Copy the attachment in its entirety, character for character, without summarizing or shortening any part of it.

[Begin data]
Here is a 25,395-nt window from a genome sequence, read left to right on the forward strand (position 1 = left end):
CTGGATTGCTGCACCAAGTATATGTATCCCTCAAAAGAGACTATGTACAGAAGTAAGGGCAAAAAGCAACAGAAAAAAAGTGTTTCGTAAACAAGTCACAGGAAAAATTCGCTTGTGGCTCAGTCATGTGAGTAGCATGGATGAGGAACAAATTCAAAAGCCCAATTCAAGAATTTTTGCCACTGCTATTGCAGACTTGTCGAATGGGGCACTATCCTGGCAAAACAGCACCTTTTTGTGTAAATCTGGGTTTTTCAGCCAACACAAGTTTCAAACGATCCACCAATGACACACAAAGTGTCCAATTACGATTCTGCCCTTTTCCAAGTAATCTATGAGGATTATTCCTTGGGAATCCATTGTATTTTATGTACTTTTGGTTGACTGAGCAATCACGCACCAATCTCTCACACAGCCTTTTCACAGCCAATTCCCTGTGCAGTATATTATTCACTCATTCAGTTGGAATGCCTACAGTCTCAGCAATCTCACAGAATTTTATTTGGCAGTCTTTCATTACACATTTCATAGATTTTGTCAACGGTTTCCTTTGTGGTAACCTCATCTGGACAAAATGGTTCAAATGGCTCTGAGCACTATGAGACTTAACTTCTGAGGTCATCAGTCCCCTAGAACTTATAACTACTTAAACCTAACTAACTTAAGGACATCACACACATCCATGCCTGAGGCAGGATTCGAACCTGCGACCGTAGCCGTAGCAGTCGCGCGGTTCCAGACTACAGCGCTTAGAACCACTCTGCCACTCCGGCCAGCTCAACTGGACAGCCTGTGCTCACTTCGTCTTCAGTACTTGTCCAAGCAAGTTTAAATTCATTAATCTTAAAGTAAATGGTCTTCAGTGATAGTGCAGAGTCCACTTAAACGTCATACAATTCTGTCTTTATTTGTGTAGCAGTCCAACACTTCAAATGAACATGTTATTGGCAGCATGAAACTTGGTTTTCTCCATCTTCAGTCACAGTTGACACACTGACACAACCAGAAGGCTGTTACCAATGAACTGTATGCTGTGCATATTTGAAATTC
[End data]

Here is a 25,395-nt window from a genome sequence, read left to right on the forward strand (position 1 = left end):
CTGGATTGCTGCACCAAGTATATGTATCCCTCAAAAGAGACTATGTACAGAAGTAAGGGCAAAAAGCAACAGAAAAAAAGTGTTTCGTAAACAAGTCACAGGAAAAATTCGCTTGTGGCTCAGTCATGTGAGTAGCATGGATGAGGAACAAATTCAAAAGCCCAATTCAAGAATTTTTGCCACTGCTATTGCAGACTTGTCGAATGGGGCACTATCCTGGCAAAACAGCACCTTTTTGTGTAAATCTGGGTTTTTCAGCCAACACAAGTTTCAAACGATCCACCAATGACACACAAAGTGTCCAATTACGATTCTGCCCTTTTCCAAGTAATCTATGAGGATTATTCCTTGGGAATCCATTGTATTTTATGTACTTTTGGTTGACTGAGCAATCACGCACCAATCTCTCACACAGCCTTTTCACAGCCAATTCCCTGTGCAGTATATTATTCACTCATTCAGTTGGAATGCCTACAGTCTCAGCAATCTCACAGAATTTTATTTGGCAGTCTTTCATTACACATTTCATAGATTTTGTCAACGGTTTCCTTTGTGGTAACCTCATCTGGACAAAATGGTTCAAATGGCTCTGAGCACTATGAGACTTAACTTCTGAGGTCATCAGTCCCCTAGAACTTATAACTACTTAAACCTAACTAACTTAAGGACATCACACACATCCATGCCTGAGGCAGGATTCGAACCTGCGACCGTAGCCGTAGCAGTCGCGCGGTTCCAGACTACAGCGCTTAGAACCACTCTGCCACTCCGGCCAGCTCAACTGGACAGCCTGTGCTCACTTCGTCTTCAGTACTTGTCCAAGCAAGTTTAAATTCATTAATCTTAAAGTAAATGGTCTTCAGTGATAGTGCAGAGTCCACTTAAACGTCATACAATTCTGTCTTTATTTGTGTAGCAGTCCAACACTTCAAATGAACATGTTATTGGCAGCATGAAACTTGGTTTTCTCCATCTTCAGTCACAGTTGACACACTGACACAACCAGAAGGCTGTTACCAATGAACTGTATGCTGTGCATATTTGAAATTC